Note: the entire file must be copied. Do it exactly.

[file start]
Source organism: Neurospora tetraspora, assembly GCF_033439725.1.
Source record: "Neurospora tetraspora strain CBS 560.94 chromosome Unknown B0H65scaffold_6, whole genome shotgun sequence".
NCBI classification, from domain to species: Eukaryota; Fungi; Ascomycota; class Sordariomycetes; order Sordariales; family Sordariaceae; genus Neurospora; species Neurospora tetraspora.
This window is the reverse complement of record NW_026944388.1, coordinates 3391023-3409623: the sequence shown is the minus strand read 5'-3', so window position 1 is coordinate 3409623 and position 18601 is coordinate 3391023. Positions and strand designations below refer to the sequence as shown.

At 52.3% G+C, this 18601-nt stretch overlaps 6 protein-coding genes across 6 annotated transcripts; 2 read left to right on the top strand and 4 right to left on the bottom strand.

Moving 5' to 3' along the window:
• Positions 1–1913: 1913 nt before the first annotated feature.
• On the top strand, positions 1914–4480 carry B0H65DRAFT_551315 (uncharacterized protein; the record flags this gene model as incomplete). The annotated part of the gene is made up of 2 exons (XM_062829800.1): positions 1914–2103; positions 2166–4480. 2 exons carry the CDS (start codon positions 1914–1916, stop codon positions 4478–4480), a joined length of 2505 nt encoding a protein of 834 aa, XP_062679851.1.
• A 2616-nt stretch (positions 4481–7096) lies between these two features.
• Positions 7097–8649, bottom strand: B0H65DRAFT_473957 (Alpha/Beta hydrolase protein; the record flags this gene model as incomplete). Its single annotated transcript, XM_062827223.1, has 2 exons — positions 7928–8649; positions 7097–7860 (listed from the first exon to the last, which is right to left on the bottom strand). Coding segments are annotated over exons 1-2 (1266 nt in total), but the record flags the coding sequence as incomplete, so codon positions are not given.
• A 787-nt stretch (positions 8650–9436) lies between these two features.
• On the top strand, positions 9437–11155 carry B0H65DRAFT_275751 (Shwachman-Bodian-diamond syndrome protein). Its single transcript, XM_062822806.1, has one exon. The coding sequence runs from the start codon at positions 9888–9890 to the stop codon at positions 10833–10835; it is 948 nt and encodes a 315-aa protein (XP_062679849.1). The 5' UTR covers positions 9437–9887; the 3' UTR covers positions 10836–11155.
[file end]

Source organism: Neurospora tetraspora, assembly GCF_033439725.1.
Source record: "Neurospora tetraspora strain CBS 560.94 chromosome Unknown B0H65scaffold_6, whole genome shotgun sequence".
NCBI classification, from domain to species: Eukaryota; Fungi; Ascomycota; class Sordariomycetes; order Sordariales; family Sordariaceae; genus Neurospora; species Neurospora tetraspora.
This window is the reverse complement of record NW_026944388.1, coordinates 3391023-3409623: the sequence shown is the minus strand read 5'-3', so window position 1 is coordinate 3409623 and position 18601 is coordinate 3391023. Positions and strand designations below refer to the sequence as shown.

At 52.3% G+C, this 18601-nt stretch overlaps 6 protein-coding genes across 6 annotated transcripts; 2 read left to right on the top strand and 4 right to left on the bottom strand.

Moving 5' to 3' along the window:
• Positions 1–1913: 1913 nt before the first annotated feature.
• On the top strand, positions 1914–4480 carry B0H65DRAFT_551315 (uncharacterized protein; the record flags this gene model as incomplete). The annotated part of the gene is made up of 2 exons (XM_062829800.1): positions 1914–2103; positions 2166–4480. 2 exons carry the CDS (start codon positions 1914–1916, stop codon positions 4478–4480), a joined length of 2505 nt encoding a protein of 834 aa, XP_062679851.1.
• A 2616-nt stretch (positions 4481–7096) lies between these two features.
• Positions 7097–8649, bottom strand: B0H65DRAFT_473957 (Alpha/Beta hydrolase protein; the record flags this gene model as incomplete). Its single annotated transcript, XM_062827223.1, has 2 exons — positions 7928–8649; positions 7097–7860 (listed from the first exon to the last, which is right to left on the bottom strand). Coding segments are annotated over exons 1-2 (1266 nt in total), but the record flags the coding sequence as incomplete, so codon positions are not given.
• A 787-nt stretch (positions 8650–9436) lies between these two features.
• On the top strand, positions 9437–11155 carry B0H65DRAFT_275751 (Shwachman-Bodian-diamond syndrome protein). Its single transcript, XM_062822806.1, has one exon. The coding sequence runs from the start codon at positions 9888–9890 to the stop codon at positions 10833–10835; it is 948 nt and encodes a 315-aa protein (XP_062679849.1). The 5' UTR covers positions 9437–9887; the 3' UTR covers positions 10836–11155.